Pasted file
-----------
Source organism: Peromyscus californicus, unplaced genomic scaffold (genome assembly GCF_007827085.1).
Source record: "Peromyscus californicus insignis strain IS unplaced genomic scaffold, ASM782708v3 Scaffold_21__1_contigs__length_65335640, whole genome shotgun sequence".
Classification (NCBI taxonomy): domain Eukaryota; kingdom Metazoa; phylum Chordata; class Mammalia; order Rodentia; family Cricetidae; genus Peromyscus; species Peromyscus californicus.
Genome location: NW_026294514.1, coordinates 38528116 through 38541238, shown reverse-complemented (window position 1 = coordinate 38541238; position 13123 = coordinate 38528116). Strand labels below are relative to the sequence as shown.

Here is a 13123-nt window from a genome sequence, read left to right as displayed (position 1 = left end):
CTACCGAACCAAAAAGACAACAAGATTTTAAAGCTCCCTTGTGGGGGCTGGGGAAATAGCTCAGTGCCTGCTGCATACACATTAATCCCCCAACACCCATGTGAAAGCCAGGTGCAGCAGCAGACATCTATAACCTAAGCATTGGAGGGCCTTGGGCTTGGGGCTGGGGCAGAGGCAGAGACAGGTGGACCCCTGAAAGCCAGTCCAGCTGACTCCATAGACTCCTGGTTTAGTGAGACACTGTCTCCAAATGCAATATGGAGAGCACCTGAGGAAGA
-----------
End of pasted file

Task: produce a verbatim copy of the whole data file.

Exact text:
Source organism: Peromyscus californicus, unplaced genomic scaffold (genome assembly GCF_007827085.1).
Source record: "Peromyscus californicus insignis strain IS unplaced genomic scaffold, ASM782708v3 Scaffold_21__1_contigs__length_65335640, whole genome shotgun sequence".
Classification (NCBI taxonomy): domain Eukaryota; kingdom Metazoa; phylum Chordata; class Mammalia; order Rodentia; family Cricetidae; genus Peromyscus; species Peromyscus californicus.
Genome location: NW_026294514.1, coordinates 38528116 through 38541238, shown reverse-complemented (window position 1 = coordinate 38541238; position 13123 = coordinate 38528116). Strand labels below are relative to the sequence as shown.

Here is a 13123-nt window from a genome sequence, read left to right as displayed (position 1 = left end):
CTACCGAACCAAAAAGACAACAAGATTTTAAAGCTCCCTTGTGGGGGCTGGGGAAATAGCTCAGTGCCTGCTGCATACACATTAATCCCCCAACACCCATGTGAAAGCCAGGTGCAGCAGCAGACATCTATAACCTAAGCATTGGAGGGCCTTGGGCTTGGGGCTGGGGCAGAGGCAGAGACAGGTGGACCCCTGAAAGCCAGTCCAGCTGACTCCATAGACTCCTGGTTTAGTGAGACACTGTCTCCAAATGCAATATGGAGAGCACCTGAGGAAGA